FIFTY years ago in 1966, a film called Fantastic Voyage was released which told the story of a group of doctors and surgeons who were shrunk to minute size and their submarine was injected into the blood stream of a dying politician.
The story follows their attempts to journey through the man’s body, operate on him internally and then exit his body before the submarine with them in returned to actual size with the resulting ‘big bang.’
Needless to say, despite many trials, tribulations and near misses, they were successful and the politician lived to make the world a better place.
In the following decades both films and books have explored the sophisticated possibility of what has become known as Nanotechnology which sees the production of often self-replicating machines that can be used for good such as the repairing of the human body or bad with the potential destruction of the human race.
Now, three scientists have been awarded a shared Nobel Prize in Chemistry for their research and development of nanomachines so tiny that they are smaller than the width of a single human hair and as this technique is developed, so these machines could be inserted into the human body to destroy cancerous cells.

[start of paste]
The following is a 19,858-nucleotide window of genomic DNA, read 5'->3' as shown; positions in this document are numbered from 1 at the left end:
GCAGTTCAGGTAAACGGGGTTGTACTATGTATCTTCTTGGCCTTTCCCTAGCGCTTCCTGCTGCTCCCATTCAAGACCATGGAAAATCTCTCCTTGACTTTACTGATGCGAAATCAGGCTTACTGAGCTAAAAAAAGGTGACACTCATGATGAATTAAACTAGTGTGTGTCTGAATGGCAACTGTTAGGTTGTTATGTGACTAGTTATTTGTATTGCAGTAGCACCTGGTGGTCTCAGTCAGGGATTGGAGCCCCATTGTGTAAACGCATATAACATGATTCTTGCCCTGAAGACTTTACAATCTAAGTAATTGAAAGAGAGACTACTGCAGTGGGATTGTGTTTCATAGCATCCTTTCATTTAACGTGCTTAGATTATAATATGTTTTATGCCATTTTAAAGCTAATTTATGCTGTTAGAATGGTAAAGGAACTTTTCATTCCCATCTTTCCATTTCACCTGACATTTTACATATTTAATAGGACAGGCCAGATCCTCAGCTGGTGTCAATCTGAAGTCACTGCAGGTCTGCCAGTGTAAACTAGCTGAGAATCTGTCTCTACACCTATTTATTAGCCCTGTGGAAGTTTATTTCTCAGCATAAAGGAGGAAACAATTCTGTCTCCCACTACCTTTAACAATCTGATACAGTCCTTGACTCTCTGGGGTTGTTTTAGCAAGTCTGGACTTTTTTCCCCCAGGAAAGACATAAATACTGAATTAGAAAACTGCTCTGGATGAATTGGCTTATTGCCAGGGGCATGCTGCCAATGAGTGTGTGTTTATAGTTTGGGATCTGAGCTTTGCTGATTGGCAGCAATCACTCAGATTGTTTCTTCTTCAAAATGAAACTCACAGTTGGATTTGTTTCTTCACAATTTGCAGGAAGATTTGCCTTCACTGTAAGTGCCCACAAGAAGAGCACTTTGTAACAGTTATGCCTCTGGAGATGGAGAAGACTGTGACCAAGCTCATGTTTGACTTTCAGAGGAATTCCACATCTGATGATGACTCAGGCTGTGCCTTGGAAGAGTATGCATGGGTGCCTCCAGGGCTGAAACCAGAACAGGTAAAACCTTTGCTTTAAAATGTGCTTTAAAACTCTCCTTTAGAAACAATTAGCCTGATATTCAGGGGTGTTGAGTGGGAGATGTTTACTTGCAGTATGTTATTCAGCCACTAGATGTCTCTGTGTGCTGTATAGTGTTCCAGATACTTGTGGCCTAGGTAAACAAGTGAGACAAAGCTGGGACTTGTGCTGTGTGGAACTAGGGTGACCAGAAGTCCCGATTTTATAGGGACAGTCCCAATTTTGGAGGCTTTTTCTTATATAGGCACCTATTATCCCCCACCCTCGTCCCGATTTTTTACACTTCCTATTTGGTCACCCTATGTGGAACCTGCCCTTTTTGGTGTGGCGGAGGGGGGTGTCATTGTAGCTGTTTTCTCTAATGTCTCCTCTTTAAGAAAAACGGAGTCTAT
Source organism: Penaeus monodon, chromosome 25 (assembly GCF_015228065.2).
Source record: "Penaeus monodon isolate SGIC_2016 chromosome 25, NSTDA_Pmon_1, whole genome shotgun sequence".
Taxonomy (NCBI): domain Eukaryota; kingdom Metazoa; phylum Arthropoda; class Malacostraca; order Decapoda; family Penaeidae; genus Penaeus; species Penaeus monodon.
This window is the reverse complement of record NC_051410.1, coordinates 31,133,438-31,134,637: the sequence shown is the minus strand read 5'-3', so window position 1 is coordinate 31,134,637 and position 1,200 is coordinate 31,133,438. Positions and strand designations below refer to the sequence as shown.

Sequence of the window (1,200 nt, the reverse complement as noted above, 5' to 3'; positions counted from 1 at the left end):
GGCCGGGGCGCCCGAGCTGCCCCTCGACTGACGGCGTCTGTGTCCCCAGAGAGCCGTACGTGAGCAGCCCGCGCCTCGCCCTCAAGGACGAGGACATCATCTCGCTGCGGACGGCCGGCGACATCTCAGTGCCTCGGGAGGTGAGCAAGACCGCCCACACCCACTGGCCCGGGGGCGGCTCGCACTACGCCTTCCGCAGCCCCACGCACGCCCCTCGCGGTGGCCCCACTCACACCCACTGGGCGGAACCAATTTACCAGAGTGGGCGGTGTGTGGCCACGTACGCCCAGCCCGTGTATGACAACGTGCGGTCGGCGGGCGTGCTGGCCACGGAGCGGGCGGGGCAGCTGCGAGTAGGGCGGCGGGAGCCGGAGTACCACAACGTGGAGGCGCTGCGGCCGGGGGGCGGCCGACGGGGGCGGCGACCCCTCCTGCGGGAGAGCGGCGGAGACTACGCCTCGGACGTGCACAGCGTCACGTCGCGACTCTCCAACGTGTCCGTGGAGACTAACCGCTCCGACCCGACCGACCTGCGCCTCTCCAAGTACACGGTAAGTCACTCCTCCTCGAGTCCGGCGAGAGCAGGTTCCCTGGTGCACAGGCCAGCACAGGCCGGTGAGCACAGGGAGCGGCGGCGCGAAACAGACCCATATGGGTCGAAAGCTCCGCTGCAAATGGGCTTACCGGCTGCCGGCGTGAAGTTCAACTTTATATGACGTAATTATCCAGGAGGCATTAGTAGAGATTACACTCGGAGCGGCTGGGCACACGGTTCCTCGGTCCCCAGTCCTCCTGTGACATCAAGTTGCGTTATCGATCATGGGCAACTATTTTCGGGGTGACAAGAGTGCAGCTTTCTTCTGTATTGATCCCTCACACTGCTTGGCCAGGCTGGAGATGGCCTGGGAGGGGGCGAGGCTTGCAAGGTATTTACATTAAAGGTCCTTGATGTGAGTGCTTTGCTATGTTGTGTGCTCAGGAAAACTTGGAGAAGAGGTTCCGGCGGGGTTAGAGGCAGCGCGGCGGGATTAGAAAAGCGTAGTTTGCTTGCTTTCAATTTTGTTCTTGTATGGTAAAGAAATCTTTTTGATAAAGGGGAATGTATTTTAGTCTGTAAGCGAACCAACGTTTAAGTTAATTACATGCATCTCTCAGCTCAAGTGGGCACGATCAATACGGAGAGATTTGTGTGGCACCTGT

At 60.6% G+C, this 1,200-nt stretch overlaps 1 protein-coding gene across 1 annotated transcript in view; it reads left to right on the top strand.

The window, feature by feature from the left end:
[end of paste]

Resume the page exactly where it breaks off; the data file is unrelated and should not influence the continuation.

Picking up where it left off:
The three scientists, Jean-Pierre Sauvage from France, Sir Fraser Stoddart from Scotland and Bernard Feringa from the Netherlands will share the prize of eight million Swedish kronor (€828,000) for the achievements that they have made.
Whilst the medical option is an important one, the actual uses are many and thanks to these three scientists it will become possible to produce a whole range of important machines capable of acting as muscles in the human body, of creating whole areas of new ‘smart’ technology of which we have only dreamed until now and even making tiny thinking machines which can go on to develop new technologies for mankind.
All of this is absolutely brilliant and one can have nothing but praise for these three geniuses but when we haven’t managed to cure cancer, still see thousands dying from malnutrition and unsanitary conditions as well as bombs and deliberate shooting, it makes one wonder whether science needs to take a step backwards and try to fix what so is obviously broken rather than develop a whole new set of potential problems.
It is unrealistic to think like that as science and scientists are always going to want to break down barriers and create new inventions, however, sometimes one hankers for a less developed and more even-handed world, even though that is too much to realistically expect.